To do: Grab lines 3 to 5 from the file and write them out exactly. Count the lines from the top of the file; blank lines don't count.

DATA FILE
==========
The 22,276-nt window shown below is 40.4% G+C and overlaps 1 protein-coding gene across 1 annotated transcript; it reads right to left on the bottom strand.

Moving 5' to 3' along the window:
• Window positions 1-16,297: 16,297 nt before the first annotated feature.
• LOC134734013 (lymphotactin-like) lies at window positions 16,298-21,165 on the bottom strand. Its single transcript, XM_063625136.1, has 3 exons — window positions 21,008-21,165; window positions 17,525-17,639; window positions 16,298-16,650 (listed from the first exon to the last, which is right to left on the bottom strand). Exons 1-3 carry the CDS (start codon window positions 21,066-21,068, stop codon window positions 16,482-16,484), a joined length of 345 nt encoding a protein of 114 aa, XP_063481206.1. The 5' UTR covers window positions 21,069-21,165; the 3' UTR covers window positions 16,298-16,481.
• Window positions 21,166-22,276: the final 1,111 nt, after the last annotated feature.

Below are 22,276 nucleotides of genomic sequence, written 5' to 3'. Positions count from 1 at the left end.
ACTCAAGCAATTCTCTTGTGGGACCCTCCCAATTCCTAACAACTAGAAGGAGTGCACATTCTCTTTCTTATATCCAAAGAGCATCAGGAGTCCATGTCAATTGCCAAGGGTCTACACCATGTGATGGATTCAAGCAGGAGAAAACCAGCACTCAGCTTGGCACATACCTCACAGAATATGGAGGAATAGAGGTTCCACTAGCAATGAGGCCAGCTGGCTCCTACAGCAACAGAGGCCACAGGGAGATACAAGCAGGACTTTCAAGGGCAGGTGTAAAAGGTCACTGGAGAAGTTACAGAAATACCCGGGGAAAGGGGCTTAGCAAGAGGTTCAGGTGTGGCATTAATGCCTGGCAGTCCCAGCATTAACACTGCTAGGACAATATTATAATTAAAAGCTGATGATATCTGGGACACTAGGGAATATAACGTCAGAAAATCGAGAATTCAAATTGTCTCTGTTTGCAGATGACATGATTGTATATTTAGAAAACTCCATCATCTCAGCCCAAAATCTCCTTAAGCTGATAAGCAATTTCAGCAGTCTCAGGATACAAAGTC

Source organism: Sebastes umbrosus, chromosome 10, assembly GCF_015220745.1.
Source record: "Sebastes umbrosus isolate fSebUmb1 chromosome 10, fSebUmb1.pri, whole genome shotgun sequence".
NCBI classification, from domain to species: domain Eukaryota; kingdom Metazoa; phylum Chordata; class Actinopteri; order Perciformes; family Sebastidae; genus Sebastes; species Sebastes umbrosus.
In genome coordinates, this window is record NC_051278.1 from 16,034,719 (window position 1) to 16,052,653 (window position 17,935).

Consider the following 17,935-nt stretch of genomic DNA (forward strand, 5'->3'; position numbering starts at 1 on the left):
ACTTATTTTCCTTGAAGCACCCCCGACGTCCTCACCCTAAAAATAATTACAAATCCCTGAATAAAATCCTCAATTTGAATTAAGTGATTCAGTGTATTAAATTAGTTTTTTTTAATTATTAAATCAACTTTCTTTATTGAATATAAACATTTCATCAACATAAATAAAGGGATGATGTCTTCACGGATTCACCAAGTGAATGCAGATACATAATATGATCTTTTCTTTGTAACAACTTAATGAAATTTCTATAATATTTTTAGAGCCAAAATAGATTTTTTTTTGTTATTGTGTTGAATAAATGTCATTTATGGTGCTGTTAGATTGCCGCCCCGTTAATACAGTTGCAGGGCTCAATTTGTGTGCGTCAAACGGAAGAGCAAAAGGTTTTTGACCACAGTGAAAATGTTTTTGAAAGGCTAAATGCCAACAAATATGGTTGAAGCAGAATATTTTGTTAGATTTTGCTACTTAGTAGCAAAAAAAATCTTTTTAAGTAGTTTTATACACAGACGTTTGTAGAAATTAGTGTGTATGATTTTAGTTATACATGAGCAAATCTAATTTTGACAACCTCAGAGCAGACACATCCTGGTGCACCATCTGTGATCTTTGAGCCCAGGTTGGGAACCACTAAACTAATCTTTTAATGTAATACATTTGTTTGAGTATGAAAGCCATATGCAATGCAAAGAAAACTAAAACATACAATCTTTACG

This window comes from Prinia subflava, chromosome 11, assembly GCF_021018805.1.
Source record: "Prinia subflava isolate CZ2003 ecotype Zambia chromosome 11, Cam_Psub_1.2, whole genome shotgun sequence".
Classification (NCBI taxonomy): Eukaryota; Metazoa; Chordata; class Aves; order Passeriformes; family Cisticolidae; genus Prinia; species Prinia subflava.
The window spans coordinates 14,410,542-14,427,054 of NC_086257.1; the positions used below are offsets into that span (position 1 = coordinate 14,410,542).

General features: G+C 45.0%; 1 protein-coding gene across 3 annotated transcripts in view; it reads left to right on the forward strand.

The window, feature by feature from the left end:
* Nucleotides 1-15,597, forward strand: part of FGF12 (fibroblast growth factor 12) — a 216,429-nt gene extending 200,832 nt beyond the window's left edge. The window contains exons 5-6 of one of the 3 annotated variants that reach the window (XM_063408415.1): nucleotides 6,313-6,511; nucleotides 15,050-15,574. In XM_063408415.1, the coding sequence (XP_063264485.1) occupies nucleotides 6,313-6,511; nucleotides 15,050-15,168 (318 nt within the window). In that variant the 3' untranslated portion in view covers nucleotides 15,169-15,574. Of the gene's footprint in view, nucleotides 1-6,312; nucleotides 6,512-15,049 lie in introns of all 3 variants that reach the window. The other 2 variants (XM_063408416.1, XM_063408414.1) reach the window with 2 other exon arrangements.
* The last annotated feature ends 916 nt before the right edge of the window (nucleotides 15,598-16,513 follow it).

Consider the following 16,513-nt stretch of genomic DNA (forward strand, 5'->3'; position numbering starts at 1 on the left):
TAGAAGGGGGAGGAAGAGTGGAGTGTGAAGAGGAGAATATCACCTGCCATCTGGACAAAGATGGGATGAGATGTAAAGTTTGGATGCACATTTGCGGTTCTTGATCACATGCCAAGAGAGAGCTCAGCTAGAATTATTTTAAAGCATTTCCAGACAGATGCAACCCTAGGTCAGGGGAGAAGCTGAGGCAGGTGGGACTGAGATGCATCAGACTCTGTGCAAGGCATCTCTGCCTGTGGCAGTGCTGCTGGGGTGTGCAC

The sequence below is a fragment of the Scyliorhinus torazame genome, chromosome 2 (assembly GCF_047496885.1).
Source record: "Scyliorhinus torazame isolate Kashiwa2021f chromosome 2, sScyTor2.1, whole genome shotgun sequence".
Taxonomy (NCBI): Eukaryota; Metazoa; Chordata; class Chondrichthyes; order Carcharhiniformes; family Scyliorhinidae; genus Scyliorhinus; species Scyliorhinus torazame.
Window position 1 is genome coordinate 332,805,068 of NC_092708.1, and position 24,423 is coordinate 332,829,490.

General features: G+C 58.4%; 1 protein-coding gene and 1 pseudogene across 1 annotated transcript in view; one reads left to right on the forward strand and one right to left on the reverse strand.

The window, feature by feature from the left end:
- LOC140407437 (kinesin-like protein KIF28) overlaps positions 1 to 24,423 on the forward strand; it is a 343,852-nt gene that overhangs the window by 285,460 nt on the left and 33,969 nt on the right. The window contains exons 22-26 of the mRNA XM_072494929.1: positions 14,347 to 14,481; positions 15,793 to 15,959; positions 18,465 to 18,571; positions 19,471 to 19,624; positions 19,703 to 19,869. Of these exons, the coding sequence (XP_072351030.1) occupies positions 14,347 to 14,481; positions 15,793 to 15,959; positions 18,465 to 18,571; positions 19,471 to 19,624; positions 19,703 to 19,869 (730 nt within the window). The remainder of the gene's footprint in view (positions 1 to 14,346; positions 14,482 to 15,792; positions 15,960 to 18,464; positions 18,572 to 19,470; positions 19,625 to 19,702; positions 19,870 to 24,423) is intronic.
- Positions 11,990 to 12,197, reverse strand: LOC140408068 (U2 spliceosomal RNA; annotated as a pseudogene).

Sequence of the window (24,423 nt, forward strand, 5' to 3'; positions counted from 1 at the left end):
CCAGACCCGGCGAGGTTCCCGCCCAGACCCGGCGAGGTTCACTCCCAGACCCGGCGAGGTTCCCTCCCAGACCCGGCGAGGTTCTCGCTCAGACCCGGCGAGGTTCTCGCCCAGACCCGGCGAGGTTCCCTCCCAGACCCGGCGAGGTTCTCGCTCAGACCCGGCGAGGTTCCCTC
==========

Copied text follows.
• Window positions 1-16,297: 16,297 nt before the first annotated feature.
• LOC134734013 (lymphotactin-like) lies at window positions 16,298-21,165 on the bottom strand. Its single transcript, XM_063625136.1, has 3 exons — window positions 21,008-21,165; window positions 17,525-17,639; window positions 16,298-16,650 (listed from the first exon to the last, which is right to left on the bottom strand). Exons 1-3 carry the CDS (start codon window positions 21,066-21,068, stop codon window positions 16,482-16,484), a joined length of 345 nt encoding a protein of 114 aa, XP_063481206.1. The 5' UTR covers window positions 21,069-21,165; the 3' UTR covers window positions 16,298-16,481.
• Window positions 21,166-22,276: the final 1,111 nt, after the last annotated feature.